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Thread: strut fallen inside my Epiphone MM-50E

  1. #1

    Default strut fallen inside my Epiphone MM-50E

    Hi, thanks for letting me join the forum.

    I have just received a 5 year old Epiphone MM-50E and the seller advised that there was a piece of wood rattling around inside it.

    The wood turns out to be a strut. I think it was attached to the underside of the top surface. It is difficult to tell as the view through the f holes is limited.

    The strut is too long to pull out through the holes. I'm guessing it is around 6" long

    2 questions..

    1 - The strut has been 'rattling around' for a few years, according to the previous owner, so do I need to get it repaired and glued back where it came from or can I leave it?

    2 - if YES then is this possible without taking the mandolin to bits, ie: taking the back off

    thanks for your help

    Click image for larger version. 

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  2. #2
    Kelley Mandolins Skip Kelley's Avatar
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    Default Re: strut fallen inside my Epiphone MM-50E

    It sounds like a tone bar has come loose. I have glued them back in without removing the back but let me tell you, It ainít easy!

  3. #3

    Default Re: strut fallen inside my Epiphone MM-50E

    Thanks Skip

    I'm more familiar with guitar construction and have not heard the term 'tone bar' before.

    Is the bar required to give the correct tone? ie: will my mandolin sound bad without it in place?

  4. #4
    Registered User Drew Streip's Avatar
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    Default Re: strut fallen inside my Epiphone MM-50E

    In the mandolin world, "tone bar" and "bracing" are synonymous and are just fancier words for "strut."

    Most arch-top mandolins have two tone bars, either roughly parallel to the grain and each other, or in an X-shape.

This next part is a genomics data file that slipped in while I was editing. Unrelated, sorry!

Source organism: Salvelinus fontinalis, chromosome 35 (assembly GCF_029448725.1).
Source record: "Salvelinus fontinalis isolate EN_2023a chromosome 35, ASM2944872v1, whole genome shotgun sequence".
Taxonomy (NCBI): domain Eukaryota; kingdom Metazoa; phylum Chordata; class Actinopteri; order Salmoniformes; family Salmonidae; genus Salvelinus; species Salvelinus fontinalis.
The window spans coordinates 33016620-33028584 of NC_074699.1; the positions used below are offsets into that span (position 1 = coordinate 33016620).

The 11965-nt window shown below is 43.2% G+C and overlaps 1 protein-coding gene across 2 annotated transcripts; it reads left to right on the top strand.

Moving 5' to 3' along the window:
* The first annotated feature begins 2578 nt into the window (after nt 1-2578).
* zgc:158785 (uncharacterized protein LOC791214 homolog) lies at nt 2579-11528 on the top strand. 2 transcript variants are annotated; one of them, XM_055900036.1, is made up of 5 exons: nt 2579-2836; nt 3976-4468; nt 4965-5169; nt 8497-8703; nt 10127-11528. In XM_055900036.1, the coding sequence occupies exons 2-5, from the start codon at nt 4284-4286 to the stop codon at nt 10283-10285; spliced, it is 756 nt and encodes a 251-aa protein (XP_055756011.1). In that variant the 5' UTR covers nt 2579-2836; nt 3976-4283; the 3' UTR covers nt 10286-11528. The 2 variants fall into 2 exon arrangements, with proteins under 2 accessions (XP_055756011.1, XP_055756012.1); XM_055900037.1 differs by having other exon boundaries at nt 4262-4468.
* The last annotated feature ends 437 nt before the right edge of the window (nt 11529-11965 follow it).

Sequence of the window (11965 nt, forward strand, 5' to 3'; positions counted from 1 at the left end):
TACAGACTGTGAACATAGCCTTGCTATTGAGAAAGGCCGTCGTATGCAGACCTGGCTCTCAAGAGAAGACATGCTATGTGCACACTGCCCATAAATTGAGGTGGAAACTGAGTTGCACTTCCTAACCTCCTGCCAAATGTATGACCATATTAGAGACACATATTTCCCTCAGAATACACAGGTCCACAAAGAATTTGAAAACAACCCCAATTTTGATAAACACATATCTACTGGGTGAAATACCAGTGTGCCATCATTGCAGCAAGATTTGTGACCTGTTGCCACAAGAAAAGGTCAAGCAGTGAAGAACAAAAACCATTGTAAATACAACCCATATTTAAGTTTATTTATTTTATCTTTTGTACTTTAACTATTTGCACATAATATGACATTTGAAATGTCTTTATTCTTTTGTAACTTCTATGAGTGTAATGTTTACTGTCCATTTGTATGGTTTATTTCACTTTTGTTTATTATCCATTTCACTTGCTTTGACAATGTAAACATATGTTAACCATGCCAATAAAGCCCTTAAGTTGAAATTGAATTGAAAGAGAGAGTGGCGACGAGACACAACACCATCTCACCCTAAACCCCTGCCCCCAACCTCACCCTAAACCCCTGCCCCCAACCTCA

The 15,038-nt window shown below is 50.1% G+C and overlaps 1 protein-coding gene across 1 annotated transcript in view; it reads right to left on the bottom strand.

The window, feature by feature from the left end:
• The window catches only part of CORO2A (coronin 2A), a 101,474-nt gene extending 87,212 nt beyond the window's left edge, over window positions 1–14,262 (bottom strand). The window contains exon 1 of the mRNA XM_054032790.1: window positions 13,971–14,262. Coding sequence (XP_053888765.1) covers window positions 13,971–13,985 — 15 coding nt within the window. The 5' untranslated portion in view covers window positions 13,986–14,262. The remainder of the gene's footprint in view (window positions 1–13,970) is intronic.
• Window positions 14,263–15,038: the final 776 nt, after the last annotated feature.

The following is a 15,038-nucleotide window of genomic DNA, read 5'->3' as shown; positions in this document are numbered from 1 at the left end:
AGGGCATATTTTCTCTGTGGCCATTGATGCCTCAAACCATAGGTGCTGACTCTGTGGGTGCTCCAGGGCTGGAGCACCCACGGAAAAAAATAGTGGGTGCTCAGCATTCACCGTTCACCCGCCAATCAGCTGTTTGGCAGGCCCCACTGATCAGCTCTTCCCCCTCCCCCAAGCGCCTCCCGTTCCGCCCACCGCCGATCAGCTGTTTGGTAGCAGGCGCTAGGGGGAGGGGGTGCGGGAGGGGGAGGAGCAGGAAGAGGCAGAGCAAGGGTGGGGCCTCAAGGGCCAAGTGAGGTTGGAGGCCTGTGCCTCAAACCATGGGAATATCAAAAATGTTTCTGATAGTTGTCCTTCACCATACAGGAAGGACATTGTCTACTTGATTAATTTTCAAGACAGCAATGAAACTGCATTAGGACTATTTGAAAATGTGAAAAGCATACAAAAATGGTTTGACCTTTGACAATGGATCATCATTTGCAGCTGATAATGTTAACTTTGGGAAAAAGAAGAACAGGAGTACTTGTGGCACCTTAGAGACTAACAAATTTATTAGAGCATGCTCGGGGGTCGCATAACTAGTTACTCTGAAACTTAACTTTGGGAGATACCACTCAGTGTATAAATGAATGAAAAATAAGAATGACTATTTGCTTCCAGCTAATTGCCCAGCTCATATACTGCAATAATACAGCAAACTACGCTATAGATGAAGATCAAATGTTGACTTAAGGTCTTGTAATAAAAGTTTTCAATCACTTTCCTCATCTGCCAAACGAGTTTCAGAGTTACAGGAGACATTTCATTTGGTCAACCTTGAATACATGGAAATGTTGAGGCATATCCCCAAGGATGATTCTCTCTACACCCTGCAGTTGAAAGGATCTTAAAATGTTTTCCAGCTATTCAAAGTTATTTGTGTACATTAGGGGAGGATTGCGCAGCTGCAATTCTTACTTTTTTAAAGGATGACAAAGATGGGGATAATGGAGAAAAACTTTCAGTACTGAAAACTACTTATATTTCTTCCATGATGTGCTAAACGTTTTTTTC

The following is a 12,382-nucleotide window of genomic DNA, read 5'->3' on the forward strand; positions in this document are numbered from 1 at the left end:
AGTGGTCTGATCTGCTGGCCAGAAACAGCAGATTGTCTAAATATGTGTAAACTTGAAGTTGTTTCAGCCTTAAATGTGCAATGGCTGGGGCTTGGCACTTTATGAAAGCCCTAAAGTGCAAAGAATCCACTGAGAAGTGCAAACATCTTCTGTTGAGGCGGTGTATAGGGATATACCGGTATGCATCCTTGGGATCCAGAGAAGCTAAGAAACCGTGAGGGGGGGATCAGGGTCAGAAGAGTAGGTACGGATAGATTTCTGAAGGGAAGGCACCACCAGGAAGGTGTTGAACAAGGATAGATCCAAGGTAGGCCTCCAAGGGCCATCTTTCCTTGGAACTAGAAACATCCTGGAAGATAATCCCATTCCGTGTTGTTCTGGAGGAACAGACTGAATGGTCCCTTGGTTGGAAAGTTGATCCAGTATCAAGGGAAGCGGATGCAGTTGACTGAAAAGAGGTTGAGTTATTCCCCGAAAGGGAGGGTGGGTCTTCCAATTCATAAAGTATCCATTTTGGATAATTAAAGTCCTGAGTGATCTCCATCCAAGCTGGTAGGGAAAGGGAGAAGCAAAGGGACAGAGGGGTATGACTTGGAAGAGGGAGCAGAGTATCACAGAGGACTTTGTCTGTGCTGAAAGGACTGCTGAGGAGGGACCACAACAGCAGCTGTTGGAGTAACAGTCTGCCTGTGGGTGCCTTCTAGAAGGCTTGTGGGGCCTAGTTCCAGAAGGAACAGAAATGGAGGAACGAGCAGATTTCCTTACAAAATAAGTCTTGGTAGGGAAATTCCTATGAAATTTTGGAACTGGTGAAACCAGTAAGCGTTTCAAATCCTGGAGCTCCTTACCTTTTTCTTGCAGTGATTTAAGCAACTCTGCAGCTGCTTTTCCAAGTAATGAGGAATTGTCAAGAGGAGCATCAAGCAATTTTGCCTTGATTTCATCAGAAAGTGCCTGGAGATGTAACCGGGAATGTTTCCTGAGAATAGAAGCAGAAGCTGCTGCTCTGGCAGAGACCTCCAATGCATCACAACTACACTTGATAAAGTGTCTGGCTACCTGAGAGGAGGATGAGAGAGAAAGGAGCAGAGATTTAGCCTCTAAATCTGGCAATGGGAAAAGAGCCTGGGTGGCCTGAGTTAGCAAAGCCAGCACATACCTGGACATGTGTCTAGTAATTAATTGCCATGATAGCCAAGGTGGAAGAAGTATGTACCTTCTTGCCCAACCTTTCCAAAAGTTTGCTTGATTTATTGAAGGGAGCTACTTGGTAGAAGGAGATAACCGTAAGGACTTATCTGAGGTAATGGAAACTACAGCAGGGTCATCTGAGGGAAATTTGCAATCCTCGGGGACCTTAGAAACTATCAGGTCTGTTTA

The absence of one of them would certainly affect the sound to some degree. But it's also a structural component of the top, making sure the soundboard doesn't sag or split due to the string tension pressing down on the bridge.

    One of the most crude repairs I've seen involved cutting a 4" square out of the back, and covering it with a square of pickguard material screwed in at all four corners. So yes, it's "possible" but not ideal!

    You may want to get a mirror and see which side it came off of (treble or bass). This is an interesting repair method that could be of use, but you'd have to find a luthier willing to try it: https://www.youtube.com/watch?v=DwDaPZIH8GE

  5. #5
    Moderator MikeEdgerton's Avatar
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    Default Re: strut fallen inside my Epiphone MM-50E

    The other question is how long has it been that way? If it's been years and the strings have been tight it "might" not fail. Then again, it might. There are some mandolins that were built without tonebars but I'm assuming they were carved or pressed with that in mind. You might want to take a look at these images.
    "Bargain instruments are no bargains if you can't play them". These are the words of J. Garber.

  6. #6
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    Default Re: strut fallen inside my Epiphone MM-50E

    First, if you can I would return the mandolin. This is not minor damage. The cost of having professionally repaired could exceed the value of the mandolin. As others have mentioned this is a structural part of the instrument. The normal method if repair would involve removing the back and re-gluing. There are methods for working without removing the back but they are difficult.

  7. #7
    Adrian Minarovic